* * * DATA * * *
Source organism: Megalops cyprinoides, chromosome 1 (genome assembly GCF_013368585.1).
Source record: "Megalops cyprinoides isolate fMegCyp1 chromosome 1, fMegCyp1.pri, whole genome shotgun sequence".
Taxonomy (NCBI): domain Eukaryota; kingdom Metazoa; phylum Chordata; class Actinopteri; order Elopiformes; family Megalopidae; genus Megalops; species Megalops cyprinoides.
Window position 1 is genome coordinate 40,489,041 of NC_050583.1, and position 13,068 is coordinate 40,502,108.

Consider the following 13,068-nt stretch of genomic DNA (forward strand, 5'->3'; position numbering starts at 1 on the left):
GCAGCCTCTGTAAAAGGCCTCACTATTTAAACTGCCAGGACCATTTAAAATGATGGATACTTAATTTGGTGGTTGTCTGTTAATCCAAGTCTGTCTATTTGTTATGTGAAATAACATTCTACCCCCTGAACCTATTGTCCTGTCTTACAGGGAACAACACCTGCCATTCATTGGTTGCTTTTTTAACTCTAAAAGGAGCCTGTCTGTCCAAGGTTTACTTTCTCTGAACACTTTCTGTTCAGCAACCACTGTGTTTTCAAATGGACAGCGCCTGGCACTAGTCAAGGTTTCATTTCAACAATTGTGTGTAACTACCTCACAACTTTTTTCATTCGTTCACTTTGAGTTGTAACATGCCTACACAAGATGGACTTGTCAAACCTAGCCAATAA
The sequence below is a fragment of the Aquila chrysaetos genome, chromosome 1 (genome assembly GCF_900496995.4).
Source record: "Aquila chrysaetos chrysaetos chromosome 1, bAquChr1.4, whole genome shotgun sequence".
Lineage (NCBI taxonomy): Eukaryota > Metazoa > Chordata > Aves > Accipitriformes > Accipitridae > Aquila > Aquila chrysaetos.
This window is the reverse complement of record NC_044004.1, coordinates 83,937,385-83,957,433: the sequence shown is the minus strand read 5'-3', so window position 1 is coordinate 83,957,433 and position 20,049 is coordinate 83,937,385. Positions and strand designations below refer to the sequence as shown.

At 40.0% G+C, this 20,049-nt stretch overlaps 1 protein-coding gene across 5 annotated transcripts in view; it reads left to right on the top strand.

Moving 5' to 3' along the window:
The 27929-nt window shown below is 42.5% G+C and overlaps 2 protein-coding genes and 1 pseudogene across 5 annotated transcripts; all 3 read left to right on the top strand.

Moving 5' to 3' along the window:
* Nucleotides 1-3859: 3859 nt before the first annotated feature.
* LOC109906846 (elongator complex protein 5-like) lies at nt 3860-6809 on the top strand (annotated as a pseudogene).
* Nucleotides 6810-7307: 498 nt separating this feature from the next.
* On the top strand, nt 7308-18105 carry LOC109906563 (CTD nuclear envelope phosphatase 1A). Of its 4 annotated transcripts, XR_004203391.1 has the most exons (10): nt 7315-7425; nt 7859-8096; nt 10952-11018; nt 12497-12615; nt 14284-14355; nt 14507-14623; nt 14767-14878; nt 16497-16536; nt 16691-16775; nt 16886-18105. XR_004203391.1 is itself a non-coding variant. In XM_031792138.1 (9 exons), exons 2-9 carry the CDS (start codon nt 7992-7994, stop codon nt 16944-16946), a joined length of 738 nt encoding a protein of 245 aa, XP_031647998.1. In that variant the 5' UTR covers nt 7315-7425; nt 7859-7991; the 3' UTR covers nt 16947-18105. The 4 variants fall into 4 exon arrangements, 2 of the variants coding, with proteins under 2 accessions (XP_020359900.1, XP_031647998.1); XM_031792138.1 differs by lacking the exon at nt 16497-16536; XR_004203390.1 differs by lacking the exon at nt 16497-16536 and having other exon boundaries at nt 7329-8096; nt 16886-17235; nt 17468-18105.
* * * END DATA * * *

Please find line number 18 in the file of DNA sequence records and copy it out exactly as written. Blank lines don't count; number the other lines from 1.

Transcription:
* On the top strand, nt 7308-18105 carry LOC109906563 (CTD nuclear envelope phosphatase 1A). Of its 4 annotated transcripts, XR_004203391.1 has the most exons (10): nt 7315-7425; nt 7859-8096; nt 10952-11018; nt 12497-12615; nt 14284-14355; nt 14507-14623; nt 14767-14878; nt 16497-16536; nt 16691-16775; nt 16886-18105. XR_004203391.1 is itself a non-coding variant. In XM_031792138.1 (9 exons), exons 2-9 carry the CDS (start codon nt 7992-7994, stop codon nt 16944-16946), a joined length of 738 nt encoding a protein of 245 aa, XP_031647998.1. In that variant the 5' UTR covers nt 7315-7425; nt 7859-7991; the 3' UTR covers nt 16947-18105. The 4 variants fall into 4 exon arrangements, 2 of the variants coding, with proteins under 2 accessions (XP_020359900.1, XP_031647998.1); XM_031792138.1 differs by lacking the exon at nt 16497-16536; XR_004203390.1 differs by lacking the exon at nt 16497-16536 and having other exon boundaries at nt 7329-8096; nt 16886-17235; nt 17468-18105.